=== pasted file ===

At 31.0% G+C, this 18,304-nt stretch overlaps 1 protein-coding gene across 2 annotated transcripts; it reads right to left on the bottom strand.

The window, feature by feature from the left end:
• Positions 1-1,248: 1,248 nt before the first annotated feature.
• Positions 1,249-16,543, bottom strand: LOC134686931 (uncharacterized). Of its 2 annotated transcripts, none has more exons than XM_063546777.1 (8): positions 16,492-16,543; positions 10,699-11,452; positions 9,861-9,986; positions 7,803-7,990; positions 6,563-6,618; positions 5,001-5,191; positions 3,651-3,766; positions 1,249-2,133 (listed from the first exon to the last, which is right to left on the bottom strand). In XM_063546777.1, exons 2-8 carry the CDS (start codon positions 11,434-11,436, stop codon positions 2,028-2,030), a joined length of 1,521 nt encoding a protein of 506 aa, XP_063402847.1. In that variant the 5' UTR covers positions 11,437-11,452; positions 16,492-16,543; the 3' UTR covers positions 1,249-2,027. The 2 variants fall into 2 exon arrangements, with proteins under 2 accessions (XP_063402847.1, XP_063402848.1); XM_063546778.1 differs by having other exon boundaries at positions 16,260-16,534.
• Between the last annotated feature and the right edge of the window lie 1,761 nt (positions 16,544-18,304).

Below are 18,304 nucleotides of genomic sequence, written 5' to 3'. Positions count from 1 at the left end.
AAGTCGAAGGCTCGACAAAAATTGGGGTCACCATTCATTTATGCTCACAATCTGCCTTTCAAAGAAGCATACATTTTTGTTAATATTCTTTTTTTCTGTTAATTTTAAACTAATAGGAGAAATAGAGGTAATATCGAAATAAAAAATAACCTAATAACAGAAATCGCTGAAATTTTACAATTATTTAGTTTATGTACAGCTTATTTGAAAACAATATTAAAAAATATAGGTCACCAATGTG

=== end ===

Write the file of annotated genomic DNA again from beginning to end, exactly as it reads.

At 31.0% G+C, this 18,304-nt stretch overlaps 1 protein-coding gene across 2 annotated transcripts; it reads right to left on the bottom strand.

The window, feature by feature from the left end:
• Positions 1-1,248: 1,248 nt before the first annotated feature.
• Positions 1,249-16,543, bottom strand: LOC134686931 (uncharacterized). Of its 2 annotated transcripts, none has more exons than XM_063546777.1 (8): positions 16,492-16,543; positions 10,699-11,452; positions 9,861-9,986; positions 7,803-7,990; positions 6,563-6,618; positions 5,001-5,191; positions 3,651-3,766; positions 1,249-2,133 (listed from the first exon to the last, which is right to left on the bottom strand). In XM_063546777.1, exons 2-8 carry the CDS (start codon positions 11,434-11,436, stop codon positions 2,028-2,030), a joined length of 1,521 nt encoding a protein of 506 aa, XP_063402847.1. In that variant the 5' UTR covers positions 11,437-11,452; positions 16,492-16,543; the 3' UTR covers positions 1,249-2,027. The 2 variants fall into 2 exon arrangements, with proteins under 2 accessions (XP_063402847.1, XP_063402848.1); XM_063546778.1 differs by having other exon boundaries at positions 16,260-16,534.
• Between the last annotated feature and the right edge of the window lie 1,761 nt (positions 16,544-18,304).

Below are 18,304 nucleotides of genomic sequence, written 5' to 3'. Positions count from 1 at the left end.
AAGTCGAAGGCTCGACAAAAATTGGGGTCACCATTCATTTATGCTCACAATCTGCCTTTCAAAGAAGCATACATTTTTGTTAATATTCTTTTTTTCTGTTAATTTTAAACTAATAGGAGAAATAGAGGTAATATCGAAATAAAAAATAACCTAATAACAGAAATCGCTGAAATTTTACAATTATTTAGTTTATGTACAGCTTATTTGAAAACAATATTAAAAAATATAGGTCACCAATGTG